4. Almonds - These teardrop-shaped treats just may be the closest thing to nature's perfect food.  Jam-packed with calcium, magnesium, vitamin E, phosphorus, potassium, and folic acid, they pack a powerful nutritional punch for something so small.  They are high in monounsaturated fats, the same type found in healthy olive oil, which are healthy for your heart and do not raise cholesterol.  Just one ounce -- approximately 20-25 almonds -- contains as much calcium as 1/4 cup milk so they are particularly attractive to people who need to avoid dairy products.  They come in many varieties including natural raw and oven-roasted and their portability makes them a perfect snack along with a piece of fruit.  Sliced almonds are delicious on cereal, oatmeal, yogurt, salads, and as a crunchy coating for fish and chicken.  While a very healthy choice, they are high in calories so it's best to measure these tasty tidbits into one-ounce servings.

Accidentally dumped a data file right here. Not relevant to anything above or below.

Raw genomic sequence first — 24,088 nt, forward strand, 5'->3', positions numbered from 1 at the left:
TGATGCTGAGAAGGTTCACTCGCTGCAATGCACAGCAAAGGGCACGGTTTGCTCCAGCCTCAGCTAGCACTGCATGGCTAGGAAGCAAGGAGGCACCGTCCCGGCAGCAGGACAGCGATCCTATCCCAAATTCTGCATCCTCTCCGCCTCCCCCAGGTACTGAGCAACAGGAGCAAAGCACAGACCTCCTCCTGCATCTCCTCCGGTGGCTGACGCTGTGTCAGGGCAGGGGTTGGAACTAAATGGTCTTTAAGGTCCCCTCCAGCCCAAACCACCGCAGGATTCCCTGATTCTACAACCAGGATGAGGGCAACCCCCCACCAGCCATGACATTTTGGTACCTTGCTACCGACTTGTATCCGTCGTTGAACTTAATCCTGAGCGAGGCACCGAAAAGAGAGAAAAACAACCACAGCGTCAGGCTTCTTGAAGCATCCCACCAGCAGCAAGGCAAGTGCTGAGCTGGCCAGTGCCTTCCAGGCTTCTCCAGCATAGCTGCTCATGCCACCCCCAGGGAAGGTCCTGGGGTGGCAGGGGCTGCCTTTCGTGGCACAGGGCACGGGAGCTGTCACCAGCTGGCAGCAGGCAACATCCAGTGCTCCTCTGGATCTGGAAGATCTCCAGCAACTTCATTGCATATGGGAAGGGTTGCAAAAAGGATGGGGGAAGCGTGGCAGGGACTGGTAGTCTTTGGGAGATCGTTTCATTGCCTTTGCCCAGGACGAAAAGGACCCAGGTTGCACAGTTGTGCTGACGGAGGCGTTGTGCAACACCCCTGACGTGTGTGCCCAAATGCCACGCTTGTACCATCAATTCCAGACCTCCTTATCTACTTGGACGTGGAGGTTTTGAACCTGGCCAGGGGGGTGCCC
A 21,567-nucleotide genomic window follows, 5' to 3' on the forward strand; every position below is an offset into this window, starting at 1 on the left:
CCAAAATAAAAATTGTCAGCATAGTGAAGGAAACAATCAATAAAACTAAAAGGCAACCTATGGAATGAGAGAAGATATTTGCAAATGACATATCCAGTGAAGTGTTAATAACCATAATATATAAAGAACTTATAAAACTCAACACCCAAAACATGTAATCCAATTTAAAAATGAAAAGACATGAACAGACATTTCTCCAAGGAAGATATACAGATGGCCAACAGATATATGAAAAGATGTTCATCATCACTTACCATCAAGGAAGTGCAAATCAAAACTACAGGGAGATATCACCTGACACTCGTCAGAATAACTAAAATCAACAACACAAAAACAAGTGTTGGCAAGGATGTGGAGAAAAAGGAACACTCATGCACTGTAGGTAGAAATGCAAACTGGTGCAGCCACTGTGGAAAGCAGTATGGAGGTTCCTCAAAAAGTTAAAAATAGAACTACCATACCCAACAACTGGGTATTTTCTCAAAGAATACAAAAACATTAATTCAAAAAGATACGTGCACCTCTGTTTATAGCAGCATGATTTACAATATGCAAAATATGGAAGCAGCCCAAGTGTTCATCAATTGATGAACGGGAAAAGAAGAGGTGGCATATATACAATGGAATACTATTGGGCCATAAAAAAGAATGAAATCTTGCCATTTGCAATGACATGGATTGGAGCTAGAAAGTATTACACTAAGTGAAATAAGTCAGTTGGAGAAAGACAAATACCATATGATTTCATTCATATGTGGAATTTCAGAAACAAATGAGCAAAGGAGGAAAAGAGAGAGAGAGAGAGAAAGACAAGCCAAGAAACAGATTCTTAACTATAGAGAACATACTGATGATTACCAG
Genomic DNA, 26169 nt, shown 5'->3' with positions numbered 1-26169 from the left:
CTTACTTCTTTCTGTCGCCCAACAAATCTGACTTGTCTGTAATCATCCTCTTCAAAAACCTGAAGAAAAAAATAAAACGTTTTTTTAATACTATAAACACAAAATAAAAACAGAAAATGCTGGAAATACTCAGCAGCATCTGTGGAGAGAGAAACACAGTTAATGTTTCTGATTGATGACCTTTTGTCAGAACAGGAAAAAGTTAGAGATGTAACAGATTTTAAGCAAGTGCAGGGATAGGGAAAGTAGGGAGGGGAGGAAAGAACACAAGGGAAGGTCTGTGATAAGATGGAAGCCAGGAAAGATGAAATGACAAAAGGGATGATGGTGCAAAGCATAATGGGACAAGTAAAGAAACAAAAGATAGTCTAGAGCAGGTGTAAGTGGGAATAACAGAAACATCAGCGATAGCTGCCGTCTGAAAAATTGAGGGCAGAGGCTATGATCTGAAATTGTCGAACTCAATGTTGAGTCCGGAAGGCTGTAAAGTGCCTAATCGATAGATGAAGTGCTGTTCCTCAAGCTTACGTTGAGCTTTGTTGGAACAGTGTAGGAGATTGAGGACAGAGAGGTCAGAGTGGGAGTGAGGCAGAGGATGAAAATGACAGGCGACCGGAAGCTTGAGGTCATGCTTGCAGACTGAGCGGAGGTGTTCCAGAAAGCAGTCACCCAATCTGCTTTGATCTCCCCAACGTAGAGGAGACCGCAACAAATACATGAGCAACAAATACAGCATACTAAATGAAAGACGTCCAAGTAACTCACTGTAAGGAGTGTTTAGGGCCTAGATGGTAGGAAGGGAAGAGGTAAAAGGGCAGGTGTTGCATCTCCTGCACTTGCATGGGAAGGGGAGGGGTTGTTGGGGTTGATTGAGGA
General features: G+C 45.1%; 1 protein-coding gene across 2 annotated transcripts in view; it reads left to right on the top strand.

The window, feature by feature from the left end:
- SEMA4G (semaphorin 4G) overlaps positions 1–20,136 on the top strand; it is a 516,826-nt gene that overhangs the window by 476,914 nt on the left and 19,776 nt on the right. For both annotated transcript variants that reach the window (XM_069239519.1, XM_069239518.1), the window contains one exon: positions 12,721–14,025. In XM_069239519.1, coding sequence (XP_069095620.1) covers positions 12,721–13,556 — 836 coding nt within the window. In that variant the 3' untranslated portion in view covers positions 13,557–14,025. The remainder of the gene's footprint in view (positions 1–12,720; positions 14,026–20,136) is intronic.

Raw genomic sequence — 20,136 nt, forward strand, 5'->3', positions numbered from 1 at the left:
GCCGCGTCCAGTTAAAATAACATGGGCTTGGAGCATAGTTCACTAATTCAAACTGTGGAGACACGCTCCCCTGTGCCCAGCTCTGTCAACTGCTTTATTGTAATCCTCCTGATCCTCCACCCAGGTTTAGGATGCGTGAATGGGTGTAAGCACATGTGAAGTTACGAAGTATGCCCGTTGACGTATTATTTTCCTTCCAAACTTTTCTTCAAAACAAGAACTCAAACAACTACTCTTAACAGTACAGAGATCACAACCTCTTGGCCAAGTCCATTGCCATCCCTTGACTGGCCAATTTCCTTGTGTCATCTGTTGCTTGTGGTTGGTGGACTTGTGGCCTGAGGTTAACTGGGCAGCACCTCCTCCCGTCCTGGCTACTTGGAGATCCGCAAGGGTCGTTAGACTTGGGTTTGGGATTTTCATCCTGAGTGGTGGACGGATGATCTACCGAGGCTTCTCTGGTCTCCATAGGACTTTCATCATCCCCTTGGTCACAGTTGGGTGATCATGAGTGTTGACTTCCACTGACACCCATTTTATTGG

5. Tomatoes - How can we possibly say enough good things about them in a single paragraph?!  Tomatoes are loaded with vitamin C and lycopene and are considered one of the healthiest foods on the planet.  But tomatoes weren't always so popular.  A member of the deadly nightshade family, tomatoes were once considered poisonous and inedible and were generally avoided in the western world.  It has only been as recent as the early 19th century that people realized not only were they safe to eat, tomatoes also had tremendous health benefits.  Lycopene, a powerful antioxidant that flushes out free-radicals from the bloodstream, is found in very high levels in tomatoes.  Lycopene gives tomatoes their rich red color and has been proven to reduce cancers such as prostate, cervical, colon, rectal, and cancers of the stomach, mouth, pharynx, and esophagus when consumed in high levels.  There are an endless variety of tomatoes which means they can be enjoyed in many ways.  Of course they are a staple in pasta dishes, soups and stews, delicious on top of a salad, and are a necessary ingredient in a BLT.  Smaller varieties like cherry, grape and cherub tomatoes make quick and delicious snacks.